CHATTANOOGA, Tenn. — Disorganized yet deadly, the leftovers from Tropical Storm Lee spread farther inland Tuesday, soaking much of the East Coast. Areas still drying out from Irene were hit with more rain while farmers in the Southeast welcomed the wet weather.
Lee spawned tornadoes that damaged hundreds of homes. Roads were flooded, trees were uprooted and power was knocked out to hundreds of thousands of people. Winds from the storm had fanned wildfires in Louisiana and Texas, though calmer air Tuesday was expected to help firefighters. Lee even kicked up tar balls on the Gulf Coast.
At least four people died in the storm.
Lee formed just off the Louisiana coast late last week and gained strength as it lingered in the gulf for a couple of days. By Tuesday, it had collided with a cold front leaving much of the East Coast wet, with unseasonably cool temperatures.
Lee's damage paled in comparison with Irene, though. At least 46 deaths were blamed on that storm, millions lost power and the damage was estimated in the billions of dollars.
In Gulf Shores, Ala., black and brown chunks of tar ranging in size from marbles to baseballs washed up on the beach. Brandon Franklin, the city's coastal claims manager, said samples would be sent to Auburn University for chemical testing to determine if the tar is from last year's BP oil spill.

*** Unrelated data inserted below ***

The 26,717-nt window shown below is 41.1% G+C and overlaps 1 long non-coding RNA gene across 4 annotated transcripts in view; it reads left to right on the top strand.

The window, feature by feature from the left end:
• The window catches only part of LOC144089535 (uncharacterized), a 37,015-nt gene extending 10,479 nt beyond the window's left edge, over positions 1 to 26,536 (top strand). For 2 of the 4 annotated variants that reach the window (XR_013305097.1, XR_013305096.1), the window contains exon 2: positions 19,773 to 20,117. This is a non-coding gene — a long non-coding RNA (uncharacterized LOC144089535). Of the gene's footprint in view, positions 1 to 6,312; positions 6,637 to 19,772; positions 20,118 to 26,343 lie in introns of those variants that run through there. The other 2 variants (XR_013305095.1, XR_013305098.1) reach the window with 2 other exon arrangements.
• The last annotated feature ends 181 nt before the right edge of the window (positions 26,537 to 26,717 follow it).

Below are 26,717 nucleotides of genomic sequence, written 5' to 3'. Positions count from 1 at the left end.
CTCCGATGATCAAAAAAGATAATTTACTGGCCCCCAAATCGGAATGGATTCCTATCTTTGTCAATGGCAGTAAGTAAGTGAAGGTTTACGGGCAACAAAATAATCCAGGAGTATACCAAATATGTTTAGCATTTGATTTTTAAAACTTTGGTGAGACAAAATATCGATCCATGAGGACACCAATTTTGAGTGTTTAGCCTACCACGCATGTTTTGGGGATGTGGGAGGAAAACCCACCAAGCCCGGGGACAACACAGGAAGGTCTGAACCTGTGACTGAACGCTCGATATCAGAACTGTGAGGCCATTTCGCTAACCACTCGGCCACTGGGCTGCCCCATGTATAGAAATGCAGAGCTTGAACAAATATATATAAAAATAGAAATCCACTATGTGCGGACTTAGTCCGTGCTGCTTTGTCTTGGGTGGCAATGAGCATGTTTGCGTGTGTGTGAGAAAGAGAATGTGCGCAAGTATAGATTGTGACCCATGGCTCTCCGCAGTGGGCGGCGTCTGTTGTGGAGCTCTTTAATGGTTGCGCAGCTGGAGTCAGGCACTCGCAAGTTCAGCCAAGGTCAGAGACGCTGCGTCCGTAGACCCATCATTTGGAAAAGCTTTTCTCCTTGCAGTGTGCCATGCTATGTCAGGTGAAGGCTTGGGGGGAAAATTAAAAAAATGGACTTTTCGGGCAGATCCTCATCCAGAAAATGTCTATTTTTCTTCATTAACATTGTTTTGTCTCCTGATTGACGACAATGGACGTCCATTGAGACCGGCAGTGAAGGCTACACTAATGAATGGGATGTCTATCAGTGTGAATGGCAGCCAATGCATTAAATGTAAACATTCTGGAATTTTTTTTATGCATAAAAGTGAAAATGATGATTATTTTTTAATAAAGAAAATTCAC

Oil from the spill had soiled Gulf Coast beaches during the summer tourist season a year ago, though officials said the tar balls found so far didn't compare with the thick oil found on beaches then.
BP has sent survey teams to conduct post-storm assessments along coastal beaches to determine what may have developed on the beaches and barrier islands as a result of Lee. The oil giant is prepared to mobilize response crews to affected areas if necessary, spokesman Tom Mueller said.
Meanwhile, in the open Atlantic, Hurricane Katia, downgraded to a Category 2 storm, threatened to bring large swells to the East Coast but was not expected to make landfall in the United States.